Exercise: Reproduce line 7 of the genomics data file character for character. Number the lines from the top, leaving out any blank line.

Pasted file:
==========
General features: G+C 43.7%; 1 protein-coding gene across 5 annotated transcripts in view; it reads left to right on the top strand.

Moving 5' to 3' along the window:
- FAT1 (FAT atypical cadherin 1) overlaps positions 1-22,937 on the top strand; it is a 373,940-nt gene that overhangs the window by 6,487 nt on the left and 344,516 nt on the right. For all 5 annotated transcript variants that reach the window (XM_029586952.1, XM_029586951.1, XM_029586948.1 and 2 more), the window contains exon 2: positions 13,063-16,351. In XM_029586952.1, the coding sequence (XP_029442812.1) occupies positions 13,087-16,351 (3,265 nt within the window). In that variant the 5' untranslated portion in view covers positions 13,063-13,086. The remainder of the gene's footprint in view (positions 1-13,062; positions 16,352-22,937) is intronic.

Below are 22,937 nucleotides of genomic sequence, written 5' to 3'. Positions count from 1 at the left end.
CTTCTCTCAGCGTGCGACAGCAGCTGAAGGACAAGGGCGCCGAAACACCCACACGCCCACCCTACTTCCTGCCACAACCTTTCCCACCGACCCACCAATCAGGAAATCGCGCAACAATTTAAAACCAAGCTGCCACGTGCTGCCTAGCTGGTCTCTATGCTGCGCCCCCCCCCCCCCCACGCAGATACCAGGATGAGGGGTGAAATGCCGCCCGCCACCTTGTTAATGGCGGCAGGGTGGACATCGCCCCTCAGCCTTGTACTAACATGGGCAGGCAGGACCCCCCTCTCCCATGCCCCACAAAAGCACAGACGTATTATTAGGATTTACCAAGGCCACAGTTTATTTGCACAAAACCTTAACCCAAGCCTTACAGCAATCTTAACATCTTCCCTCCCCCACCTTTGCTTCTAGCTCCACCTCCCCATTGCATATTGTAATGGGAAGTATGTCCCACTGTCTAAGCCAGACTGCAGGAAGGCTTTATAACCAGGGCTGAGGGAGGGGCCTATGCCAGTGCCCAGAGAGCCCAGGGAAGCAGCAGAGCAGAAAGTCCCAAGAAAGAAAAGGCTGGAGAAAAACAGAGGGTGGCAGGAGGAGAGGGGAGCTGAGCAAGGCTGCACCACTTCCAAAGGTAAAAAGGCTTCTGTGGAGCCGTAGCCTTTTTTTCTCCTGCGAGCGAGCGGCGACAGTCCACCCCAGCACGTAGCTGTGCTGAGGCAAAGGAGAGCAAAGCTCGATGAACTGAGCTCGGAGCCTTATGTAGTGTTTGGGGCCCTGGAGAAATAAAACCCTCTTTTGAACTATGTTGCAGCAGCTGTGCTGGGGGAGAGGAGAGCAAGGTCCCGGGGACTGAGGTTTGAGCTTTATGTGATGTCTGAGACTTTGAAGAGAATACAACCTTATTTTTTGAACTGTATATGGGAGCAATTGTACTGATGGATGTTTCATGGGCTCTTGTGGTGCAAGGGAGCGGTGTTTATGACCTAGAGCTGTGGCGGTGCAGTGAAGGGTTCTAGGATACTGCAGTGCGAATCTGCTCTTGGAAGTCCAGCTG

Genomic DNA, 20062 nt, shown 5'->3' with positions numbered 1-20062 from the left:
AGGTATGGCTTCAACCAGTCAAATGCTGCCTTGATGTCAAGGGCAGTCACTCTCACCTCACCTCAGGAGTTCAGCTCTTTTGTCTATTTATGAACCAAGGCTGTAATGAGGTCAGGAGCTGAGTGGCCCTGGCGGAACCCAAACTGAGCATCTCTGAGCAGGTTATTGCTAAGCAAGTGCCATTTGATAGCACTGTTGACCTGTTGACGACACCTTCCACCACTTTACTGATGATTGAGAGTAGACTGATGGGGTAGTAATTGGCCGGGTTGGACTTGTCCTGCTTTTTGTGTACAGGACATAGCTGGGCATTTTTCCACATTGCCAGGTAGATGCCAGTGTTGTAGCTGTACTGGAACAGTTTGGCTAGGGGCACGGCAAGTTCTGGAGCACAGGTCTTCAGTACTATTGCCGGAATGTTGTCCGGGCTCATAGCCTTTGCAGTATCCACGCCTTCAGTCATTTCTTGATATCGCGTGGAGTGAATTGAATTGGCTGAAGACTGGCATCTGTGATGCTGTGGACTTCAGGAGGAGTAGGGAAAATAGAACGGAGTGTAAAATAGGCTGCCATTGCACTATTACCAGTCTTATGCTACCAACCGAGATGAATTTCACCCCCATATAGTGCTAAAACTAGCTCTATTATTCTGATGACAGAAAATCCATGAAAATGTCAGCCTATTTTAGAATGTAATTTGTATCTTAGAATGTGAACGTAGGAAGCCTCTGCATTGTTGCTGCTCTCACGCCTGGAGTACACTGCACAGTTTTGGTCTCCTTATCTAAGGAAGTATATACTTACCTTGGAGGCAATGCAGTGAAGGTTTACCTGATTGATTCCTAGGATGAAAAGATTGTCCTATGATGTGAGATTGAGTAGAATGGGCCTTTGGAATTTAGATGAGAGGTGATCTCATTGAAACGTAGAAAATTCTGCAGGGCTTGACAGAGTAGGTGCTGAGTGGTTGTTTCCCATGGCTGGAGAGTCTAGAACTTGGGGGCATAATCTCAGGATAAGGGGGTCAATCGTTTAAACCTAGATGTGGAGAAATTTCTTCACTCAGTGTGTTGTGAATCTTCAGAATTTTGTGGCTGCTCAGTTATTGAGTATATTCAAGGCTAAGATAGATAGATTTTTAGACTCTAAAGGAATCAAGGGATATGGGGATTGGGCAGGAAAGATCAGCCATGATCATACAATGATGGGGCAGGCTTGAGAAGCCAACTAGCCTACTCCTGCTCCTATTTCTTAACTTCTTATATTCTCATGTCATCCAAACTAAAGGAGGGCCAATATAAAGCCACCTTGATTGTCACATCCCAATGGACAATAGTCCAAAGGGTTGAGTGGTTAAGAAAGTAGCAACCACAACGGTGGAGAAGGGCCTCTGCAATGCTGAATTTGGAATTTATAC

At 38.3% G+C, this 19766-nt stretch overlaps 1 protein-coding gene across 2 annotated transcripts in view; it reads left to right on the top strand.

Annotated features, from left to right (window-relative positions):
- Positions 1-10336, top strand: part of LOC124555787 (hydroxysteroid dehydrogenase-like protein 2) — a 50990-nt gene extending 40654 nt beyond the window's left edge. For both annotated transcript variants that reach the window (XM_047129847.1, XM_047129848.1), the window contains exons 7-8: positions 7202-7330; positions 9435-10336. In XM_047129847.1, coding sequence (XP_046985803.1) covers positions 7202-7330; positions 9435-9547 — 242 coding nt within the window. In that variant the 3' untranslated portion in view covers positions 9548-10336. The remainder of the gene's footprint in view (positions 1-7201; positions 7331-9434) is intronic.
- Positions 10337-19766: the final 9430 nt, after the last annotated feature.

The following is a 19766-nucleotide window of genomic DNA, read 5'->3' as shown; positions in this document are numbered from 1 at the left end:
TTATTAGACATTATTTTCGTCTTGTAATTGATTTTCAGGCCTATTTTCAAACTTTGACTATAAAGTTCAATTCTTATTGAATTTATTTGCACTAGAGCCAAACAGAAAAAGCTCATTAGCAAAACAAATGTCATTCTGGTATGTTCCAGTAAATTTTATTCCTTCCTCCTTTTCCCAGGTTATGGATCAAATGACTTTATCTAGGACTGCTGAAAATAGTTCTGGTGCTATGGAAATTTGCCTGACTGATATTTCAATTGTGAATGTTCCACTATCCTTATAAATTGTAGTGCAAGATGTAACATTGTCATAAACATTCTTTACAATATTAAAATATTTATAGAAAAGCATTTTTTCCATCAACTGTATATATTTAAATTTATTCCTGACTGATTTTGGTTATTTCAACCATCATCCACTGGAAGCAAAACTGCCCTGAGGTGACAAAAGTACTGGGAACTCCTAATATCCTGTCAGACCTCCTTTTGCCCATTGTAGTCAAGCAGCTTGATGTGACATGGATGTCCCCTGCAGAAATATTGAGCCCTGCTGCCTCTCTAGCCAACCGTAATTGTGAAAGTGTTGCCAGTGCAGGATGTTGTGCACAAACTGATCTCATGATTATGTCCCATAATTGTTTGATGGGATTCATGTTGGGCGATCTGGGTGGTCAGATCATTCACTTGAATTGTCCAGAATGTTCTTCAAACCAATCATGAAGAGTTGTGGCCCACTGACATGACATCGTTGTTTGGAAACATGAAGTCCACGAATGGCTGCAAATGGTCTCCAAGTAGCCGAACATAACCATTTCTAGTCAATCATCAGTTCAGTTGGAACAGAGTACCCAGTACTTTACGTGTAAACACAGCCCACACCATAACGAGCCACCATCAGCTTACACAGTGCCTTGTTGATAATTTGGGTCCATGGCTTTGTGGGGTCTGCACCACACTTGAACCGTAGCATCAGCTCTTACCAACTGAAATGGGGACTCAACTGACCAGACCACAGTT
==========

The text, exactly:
AGGTATGGCTTCAACCAGTCAAATGCTGCCTTGATGTCAAGGGCAGTCACTCTCACCTCACCTCAGGAGTTCAGCTCTTTTGTCTATTTATGAACCAAGGCTGTAATGAGGTCAGGAGCTGAGTGGCCCTGGCGGAACCCAAACTGAGCATCTCTGAGCAGGTTATTGCTAAGCAAGTGCCATTTGATAGCACTGTTGACCTGTTGACGACACCTTCCACCACTTTACTGATGATTGAGAGTAGACTGATGGGGTAGTAATTGGCCGGGTTGGACTTGTCCTGCTTTTTGTGTACAGGACATAGCTGGGCATTTTTCCACATTGCCAGGTAGATGCCAGTGTTGTAGCTGTACTGGAACAGTTTGGCTAGGGGCACGGCAAGTTCTGGAGCACAGGTCTTCAGTACTATTGCCGGAATGTTGTCCGGGCTCATAGCCTTTGCAGTATCCACGCCTTCAGTCATTTCTTGATATCGCGTGGAGTGAATTGAATTGGCTGAAGACTGGCATCTGTGATGCTGTGGACTTCAGGAGGAGTAGGGAAAATAGAACGGAGTGTAAAATAGGCTGCCATTGCACTATTACCAGTCTTATGCTACCAACCGAGATGAATTTCACCCCCATATAGTGCTAAAACTAGCTCTATTATTCTGATGACAGAAAATCCATGAAAATGTCAGCCTATTTTAGAATGTAATTTGTATCTTAGAATGTGAACGTAGGAAGCCTCTGCATTGTTGCTGCTCTCACGCCTGGAGTACACTGCACAGTTTTGGTCTCCTTATCTAAGGAAGTATATACTTACCTTGGAGGCAATGCAGTGAAGGTTTACCTGATTGATTCCTAGGATGAAAAGATTGTCCTATGATGTGAGATTGAGTAGAATGGGCCTTTGGAATTTAGATGAGAGGTGATCTCATTGAAACGTAGAAAATTCTGCAGGGCTTGACAGAGTAGGTGCTGAGTGGTTGTTTCCCATGGCTGGAGAGTCTAGAACTTGGGGGCATAATCTCAGGATAAGGGGGTCAATCGTTTAAACCTAGATGTGGAGAAATTTCTTCACTCAGTGTGTTGTGAATCTTCAGAATTTTGTGGCTGCTCAGTTATTGAGTATATTCAAGGCTAAGATAGATAGATTTTTAGACTCTAAAGGAATCAAGGGATATGGGGATTGGGCAGGAAAGATCAGCCATGATCATACAATGATGGGGCAGGCTTGAGAAGCCAACTAGCCTACTCCTGCTCCTATTTCTTAACTTCTTATATTCTCATGTCATCCAAACTAAAGGAGGGCCAATATAAAGCCACCTTGATTGTCACATCCCAATGGACAATAGTCCAAAGGGTTGAGTGGTTAAGAAAGTAGCAACCACAACGGTGGAGAAGGGCCTCTGCAATGCTGAATTTGGAATTTATAC